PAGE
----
Let us set the scene for you. As the Virginia General Assembly heads into the home stretch of its winter session, it has one currently incarcerated delegate legislating while on work release, another recent delegate serving a nine-and-a-half-year prison sentence for bribery and extortion and a former governor headed to the federal pen on multiple counts of corruption.
So you would think that, among the myriad issues facing Virginia’s august deliberative body, ethics reform would be high on the list. And indeed it is, but not necessarily because the Old Dominion’s elected officials want it there. In fact, as both chambers begrudgingly advanced a slightly-more-stringent version of last year’s watered-down regulations (which capped “tangible” gifts to lawmakers at $250, but did nothing to regulate “intangible” gifts such as travel, meals and entertainment), the levels of annoyance and disdain on display have been astounding to behold.
It’s not surprising that Virginia’s lawmakers—who have become accustomed to a never-ending gravy train of gifts and exotic junkets—would resent having to reign in their seemingly inexhaustible appetite for freebies. But the tone struck by many Assembly members while debating the new rules resembled that of a petulant child being forced to consume a giant bowl of brussel sprouts.
Even the sponsor of the Senate package, Majority Leader Tommy Norment, publicly groused that the only reason the Assembly was advancing this “bastardized piece of legislation” was “because the media is on our backs.” His sentiments were echoed by many of his Republican colleagues, including Spotsylvania’s Senator Bryce Reeves, who readily admitted that he and his fellow senators were only voting for the package “because we have the press that’s going to beat us over the head if we don’t.”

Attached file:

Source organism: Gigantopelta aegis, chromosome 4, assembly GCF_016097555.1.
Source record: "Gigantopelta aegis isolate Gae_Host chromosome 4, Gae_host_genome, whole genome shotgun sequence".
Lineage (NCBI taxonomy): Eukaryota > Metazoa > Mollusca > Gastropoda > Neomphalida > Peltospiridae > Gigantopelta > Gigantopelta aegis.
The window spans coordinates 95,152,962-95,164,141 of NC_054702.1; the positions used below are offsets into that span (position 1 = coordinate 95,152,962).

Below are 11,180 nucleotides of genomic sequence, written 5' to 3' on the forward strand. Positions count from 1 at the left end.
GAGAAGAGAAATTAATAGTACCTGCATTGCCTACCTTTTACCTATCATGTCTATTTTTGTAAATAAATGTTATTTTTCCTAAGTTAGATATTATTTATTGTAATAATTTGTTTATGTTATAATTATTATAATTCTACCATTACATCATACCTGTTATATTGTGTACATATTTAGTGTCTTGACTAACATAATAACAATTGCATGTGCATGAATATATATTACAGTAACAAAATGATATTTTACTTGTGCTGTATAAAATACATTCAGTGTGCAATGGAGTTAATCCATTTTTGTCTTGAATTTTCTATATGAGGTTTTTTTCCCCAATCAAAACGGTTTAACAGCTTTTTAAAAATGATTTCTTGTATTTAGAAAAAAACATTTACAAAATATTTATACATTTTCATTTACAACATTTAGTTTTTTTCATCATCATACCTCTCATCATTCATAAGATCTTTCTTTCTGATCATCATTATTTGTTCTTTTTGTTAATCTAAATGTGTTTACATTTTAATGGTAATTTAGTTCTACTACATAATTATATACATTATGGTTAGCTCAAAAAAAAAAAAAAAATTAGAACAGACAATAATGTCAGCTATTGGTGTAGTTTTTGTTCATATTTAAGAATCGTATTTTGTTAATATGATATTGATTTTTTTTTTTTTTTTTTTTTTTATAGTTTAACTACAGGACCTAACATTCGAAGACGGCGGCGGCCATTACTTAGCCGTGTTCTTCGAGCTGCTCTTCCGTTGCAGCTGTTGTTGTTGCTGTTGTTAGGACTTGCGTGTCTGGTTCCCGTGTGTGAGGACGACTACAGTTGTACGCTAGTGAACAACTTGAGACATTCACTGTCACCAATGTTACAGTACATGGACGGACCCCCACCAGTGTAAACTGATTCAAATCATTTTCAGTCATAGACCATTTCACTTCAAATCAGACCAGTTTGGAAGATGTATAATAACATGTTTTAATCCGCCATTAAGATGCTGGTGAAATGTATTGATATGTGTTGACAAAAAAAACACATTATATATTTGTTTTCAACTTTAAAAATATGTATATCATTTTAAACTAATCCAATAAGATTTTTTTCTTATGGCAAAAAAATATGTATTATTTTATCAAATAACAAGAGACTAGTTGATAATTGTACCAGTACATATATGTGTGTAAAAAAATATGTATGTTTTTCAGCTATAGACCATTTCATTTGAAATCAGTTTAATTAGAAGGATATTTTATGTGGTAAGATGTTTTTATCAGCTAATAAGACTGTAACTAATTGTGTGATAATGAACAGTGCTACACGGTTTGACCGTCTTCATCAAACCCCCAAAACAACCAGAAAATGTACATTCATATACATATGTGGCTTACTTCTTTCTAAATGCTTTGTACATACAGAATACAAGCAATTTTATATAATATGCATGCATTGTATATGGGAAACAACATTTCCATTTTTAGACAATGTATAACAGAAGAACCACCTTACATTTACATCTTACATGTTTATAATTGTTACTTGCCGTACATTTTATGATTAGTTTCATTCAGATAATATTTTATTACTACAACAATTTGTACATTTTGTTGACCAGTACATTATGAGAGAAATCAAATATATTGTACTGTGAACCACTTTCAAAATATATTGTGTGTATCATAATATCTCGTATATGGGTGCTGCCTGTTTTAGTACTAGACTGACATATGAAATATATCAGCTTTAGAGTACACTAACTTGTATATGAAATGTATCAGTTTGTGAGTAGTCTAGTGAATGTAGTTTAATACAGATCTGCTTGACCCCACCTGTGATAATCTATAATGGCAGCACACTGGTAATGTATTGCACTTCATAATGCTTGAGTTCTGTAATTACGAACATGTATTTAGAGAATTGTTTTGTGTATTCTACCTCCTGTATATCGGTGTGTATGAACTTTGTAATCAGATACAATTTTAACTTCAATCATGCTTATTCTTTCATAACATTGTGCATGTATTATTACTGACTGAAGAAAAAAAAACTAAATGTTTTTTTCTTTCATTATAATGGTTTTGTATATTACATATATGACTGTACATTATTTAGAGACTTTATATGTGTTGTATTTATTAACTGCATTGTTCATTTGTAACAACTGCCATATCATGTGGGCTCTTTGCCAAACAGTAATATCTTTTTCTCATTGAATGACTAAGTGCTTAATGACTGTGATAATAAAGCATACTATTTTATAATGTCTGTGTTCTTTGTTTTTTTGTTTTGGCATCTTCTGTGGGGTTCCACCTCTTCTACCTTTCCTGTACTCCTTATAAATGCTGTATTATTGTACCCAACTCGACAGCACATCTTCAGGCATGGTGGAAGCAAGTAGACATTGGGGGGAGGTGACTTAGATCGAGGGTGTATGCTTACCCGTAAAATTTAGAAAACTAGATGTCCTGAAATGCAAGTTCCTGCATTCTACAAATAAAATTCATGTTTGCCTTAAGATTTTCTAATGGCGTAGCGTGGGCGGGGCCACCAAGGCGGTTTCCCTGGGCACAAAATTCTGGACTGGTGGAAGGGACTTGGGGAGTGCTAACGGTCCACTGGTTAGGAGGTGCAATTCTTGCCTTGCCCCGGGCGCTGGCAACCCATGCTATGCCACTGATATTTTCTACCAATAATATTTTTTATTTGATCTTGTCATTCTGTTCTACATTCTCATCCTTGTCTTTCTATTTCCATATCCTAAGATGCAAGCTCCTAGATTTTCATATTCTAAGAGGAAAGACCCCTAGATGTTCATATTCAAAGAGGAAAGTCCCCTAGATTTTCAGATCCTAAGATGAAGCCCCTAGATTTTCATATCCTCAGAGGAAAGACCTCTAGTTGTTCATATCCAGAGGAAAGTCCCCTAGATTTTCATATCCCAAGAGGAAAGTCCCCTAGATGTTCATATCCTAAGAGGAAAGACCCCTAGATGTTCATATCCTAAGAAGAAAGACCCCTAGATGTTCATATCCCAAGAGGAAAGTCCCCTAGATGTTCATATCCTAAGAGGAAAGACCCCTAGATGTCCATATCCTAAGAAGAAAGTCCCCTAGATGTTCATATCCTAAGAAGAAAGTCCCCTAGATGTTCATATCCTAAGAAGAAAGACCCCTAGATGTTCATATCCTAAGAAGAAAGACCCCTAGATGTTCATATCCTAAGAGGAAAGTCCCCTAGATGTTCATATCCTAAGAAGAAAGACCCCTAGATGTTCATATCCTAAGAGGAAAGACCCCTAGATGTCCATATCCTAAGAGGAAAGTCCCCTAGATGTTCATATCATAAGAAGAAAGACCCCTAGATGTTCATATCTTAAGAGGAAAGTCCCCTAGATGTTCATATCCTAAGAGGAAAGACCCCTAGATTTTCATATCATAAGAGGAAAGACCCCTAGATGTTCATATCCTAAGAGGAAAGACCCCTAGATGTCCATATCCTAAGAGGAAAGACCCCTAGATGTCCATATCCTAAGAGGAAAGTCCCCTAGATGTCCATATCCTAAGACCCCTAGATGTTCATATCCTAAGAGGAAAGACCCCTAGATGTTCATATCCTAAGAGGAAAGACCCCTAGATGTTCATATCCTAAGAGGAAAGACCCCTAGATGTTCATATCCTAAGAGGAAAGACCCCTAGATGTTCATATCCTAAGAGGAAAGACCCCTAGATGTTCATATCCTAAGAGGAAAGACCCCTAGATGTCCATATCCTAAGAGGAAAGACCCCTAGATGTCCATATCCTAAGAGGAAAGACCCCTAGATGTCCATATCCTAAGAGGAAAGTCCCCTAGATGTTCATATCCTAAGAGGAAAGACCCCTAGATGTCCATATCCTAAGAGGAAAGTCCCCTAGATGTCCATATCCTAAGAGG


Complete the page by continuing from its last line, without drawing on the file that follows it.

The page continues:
What made this tone-deaf display all the more baffling was the fact that the rules aren’t nearly as strict as they should be. Yes, the legislation reduces the cap on gifts to $100, and erases the idiotic distinction between “tangible” and “intangible” goodies, but the proposed enforcement mechanism is weak soup indeed. Whereas Governor Terry McAuliffe proposed that an independent ethics commission be set up to enforce the new rules, the bills passed by both chambers merely create an “advisory council” that will have neither investigative nor subpoena powers.
At the same time, Republicans voted down a transparency bill championed by Loudoun-area Democratic Senator Jennifer Wexton—a bill the Senate passed unanimously just last year. Wexton’s common-sense legislation simply disallows any taxpayer funds to be used by lawmakers for conferences or meetings that don’t make all agendas and conference materials available to the public.
On the plus side, the House of Delegates did advance a bill that would prohibit any lawmaker who is currently serving a criminal sentence from attending legislative sessions. (We’re looking at you, Delegate Joe Morrissey!) And the Senate, in a surprise move, also voted overwhelmingly to ban pet monkeys.
Unless, of course, said monkey is valued at less than $100 and is gifted to a member of the Assembly by the head of a large corporation. In that case, it will be officially designated an “honorary legislator,” and will be allowed to sit in Delegate Morrissey’s seat as soon as he leaves to spend the night in jail.